GMDF Member Societies’ Acting Auditions, Plays, Musicals and Pantomimes
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Playing dates at Woodford Community Centre are 20th– 23rd November 2019
The character breakdown is as follows and you can download a PDF version here.
Dr David Mortimore (50-60) – Senior Neurology Specialist on the brink of procuring a Knighthood if he successfully delivers the Ponsonby Lecture. However, he is the character around whom the mayhem of the play is set so the title of Sir looks increasingly less attainable as the play progresses! He is charming and slightly pompous. The role is physically quite demanding.
Dr Mike Connolly (25–35) – An exuberant boyish doctor of the lower orders therefore younger than Dr Mortimore. Probably just out of medical school who loves acting and dressing up; eager to please but is often frenetic.
Rosemary Mortimore (50-60) – David Mortimore’s wife. Charming and very supportive of her husband. She is refined, outgoing and pleasant; nothing gets past her.
Dr Hubert Bonney (50-60) – Ray Cooney’s archetypal long suffering ‘best friend’ who takes the brunt of David Mortimore’s problems. He is a fairly “insignificant” man who lives with his elderly mother and only wants a quiet life!! However, during the course of the play, he becomes the surrogate father of an 18 years old lad and the quiet life is shattered! The role is physically demanding.
Matron (middle aged) – One of Ray Cooney’s finest female roles. She is a no-nonsense type of woman; robust, ample, strict and a rule follower. This matron is every bit from the stable of the ‘Carry On’ school of matrons! The role requires some physical fitness.
Sir Willoughby Drake (over 60 ) – Chairman of the Board of Governors of the Hospital and retired Surgeon; a stern administrator. He has a bunch of neurologists in the lecture hall awaiting the Annual Ponsonby Lecture to be delivered by David Mortimore. He makes it quite clear what he thinks about David who certainly was not his first choice to deliver the lecture.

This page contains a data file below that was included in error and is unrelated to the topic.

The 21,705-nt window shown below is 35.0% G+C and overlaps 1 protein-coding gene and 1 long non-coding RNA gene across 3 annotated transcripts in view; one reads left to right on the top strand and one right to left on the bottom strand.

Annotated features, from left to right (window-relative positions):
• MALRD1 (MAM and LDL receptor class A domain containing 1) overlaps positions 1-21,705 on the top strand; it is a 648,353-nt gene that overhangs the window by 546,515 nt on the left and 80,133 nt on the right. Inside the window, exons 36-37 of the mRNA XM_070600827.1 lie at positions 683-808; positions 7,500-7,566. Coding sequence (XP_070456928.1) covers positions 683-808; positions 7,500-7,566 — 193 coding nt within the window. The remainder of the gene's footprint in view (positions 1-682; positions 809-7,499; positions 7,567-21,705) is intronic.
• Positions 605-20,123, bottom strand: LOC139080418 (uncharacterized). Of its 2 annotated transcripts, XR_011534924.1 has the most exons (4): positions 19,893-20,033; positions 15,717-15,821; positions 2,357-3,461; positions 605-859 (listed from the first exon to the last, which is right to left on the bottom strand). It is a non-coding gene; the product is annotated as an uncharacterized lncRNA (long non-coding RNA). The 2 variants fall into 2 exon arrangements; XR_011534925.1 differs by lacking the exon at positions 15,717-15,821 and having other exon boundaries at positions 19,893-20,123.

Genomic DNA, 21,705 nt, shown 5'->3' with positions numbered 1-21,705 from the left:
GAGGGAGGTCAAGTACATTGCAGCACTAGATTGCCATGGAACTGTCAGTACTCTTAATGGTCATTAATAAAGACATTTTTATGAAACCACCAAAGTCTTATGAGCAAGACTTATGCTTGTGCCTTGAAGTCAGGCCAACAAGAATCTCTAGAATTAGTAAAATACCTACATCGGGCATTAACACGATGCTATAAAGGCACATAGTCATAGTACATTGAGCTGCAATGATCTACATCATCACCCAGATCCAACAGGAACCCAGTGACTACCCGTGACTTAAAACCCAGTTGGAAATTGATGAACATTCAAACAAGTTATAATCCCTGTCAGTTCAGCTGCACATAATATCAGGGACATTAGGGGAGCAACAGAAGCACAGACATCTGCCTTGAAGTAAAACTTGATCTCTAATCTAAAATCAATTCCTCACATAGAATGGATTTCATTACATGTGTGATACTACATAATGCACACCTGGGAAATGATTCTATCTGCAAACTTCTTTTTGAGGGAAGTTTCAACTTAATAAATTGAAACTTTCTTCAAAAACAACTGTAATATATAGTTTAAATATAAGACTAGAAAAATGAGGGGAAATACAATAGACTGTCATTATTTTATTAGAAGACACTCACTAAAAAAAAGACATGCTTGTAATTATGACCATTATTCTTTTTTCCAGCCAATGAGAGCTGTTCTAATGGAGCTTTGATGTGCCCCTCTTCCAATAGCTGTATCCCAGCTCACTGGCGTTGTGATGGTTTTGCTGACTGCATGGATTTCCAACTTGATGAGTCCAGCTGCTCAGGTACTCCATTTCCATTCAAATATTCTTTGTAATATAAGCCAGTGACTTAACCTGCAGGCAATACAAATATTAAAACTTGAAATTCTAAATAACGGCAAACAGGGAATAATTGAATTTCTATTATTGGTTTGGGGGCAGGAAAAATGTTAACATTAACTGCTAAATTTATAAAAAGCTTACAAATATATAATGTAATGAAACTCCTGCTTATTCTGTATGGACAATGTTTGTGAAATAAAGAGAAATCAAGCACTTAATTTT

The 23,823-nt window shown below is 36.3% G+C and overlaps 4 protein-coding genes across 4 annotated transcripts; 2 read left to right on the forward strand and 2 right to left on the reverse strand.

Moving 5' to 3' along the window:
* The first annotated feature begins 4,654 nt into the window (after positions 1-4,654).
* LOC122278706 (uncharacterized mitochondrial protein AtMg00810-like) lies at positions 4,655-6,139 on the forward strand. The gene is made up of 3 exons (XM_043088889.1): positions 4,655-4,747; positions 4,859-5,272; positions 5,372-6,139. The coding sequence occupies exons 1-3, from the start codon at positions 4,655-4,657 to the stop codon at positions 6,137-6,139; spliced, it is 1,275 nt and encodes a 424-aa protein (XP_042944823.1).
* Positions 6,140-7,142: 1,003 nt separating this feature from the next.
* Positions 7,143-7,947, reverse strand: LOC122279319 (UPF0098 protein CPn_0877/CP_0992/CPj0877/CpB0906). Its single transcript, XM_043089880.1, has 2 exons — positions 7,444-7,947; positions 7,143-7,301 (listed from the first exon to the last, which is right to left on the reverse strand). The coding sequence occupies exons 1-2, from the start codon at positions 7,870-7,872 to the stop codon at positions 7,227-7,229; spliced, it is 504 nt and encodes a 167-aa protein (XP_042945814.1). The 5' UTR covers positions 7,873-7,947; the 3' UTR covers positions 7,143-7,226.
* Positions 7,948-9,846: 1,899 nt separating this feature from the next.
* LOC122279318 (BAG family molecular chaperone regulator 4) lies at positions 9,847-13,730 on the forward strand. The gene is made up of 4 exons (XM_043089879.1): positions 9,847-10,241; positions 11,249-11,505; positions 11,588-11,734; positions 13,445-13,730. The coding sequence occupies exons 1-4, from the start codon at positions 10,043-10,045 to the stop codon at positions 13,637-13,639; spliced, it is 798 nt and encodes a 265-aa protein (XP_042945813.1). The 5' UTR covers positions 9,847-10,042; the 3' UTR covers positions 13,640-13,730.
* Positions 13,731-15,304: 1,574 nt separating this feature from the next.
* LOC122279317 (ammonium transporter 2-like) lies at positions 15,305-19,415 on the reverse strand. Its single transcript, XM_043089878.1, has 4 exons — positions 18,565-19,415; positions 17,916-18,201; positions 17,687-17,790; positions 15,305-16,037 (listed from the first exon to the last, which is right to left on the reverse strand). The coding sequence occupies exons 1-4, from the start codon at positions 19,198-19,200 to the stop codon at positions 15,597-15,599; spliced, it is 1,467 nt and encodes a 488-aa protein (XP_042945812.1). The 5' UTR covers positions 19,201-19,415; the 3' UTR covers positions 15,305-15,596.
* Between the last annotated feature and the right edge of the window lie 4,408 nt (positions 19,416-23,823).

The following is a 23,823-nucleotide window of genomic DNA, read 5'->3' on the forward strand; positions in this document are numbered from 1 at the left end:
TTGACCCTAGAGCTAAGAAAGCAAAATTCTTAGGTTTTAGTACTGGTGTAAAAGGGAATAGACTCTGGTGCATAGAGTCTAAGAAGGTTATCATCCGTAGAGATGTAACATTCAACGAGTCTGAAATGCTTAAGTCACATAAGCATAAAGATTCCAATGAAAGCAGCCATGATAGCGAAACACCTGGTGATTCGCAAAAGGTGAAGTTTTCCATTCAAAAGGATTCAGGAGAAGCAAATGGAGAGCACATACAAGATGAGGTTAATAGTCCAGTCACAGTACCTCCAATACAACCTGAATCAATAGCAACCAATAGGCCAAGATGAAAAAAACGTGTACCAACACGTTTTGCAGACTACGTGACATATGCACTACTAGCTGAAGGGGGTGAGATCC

Jane Tate (40ish) – A pretty, likeable, wholesome sort of woman, a former nurse who had a fling in the sluice room with David Mortimore 18 years previously. She arrives at the hospital to give David the happy news that he has a son!!
Sister (25-50) – Incredibly pleasant and efficient nurse at the hospital.
Leslie – The 18 years old son with a punk exterior who appears to be physically quite threatening but is not. He does think things through and is surprisingly intellectual and emotional. He uses very simple logic and is very excitable like a young puppy. A physical role.
Police Sergeant (30-60) – He is practical down to earth and does everything “by the book”. He is the sort of policeman who has “to get to the bottom of everything” whilst others are trying to fend him off with half-truths. He has a wonderful speech towards the end of the play where he asks all the questions that no one wants him to ask and then gets locked in the bathroom!
Bill (50+) – A patient who unwittingly becomes an irritation to Dr. Mortimore. He spends most of the play in a wheelchair watching what is going on in the Doctors’ Common Room which he thinks is his private ward complete with drinks and cabaret. He has great fun with a soda siphon! The role requires hopping on one leg.
Mrs Bonney (60+) – Hubert’s mother. She is an energetic and lovely grandmotherly woman. She is surprisingly sanguine about all the carrying on she learns about her son. She is what one might call a ‘game old bird’!
‘It Runs In The Family’ is a Farce by Ray Cooney, the award winning Master of this genre. The play is set in the Doctors’ Common Room of a large hospital where, as in all the best farces, mayhem reigns and the laughter begins.
Dr Mortimore is preparing to deliver a career-defining lecture in an international conference, which requires careful preparation and precise rehearsal. His rehearsals are immediately disrupted by the sudden appearance of an estranged lover complete with “baggage”! Various Christmas arrangements, a Policeman, a difficult matron and a touch of cross-dressing added to an assortment of nutcases running in and out of doors mistaking everybody for someone else makes for a great evening’s entertainment with laughter all round.
“My glasses steamed up with laughter…A must for the bruised in spirit and the young at heart.” – The Sunday Times
“Tickles the funny bones quite shamelessly.” – Sunday Express, London
“As in every good farce from Ben Travers to Joe Orton, the location becomes a madhouse filled with an epidemic of unbridled lunacy.” – London Financial Times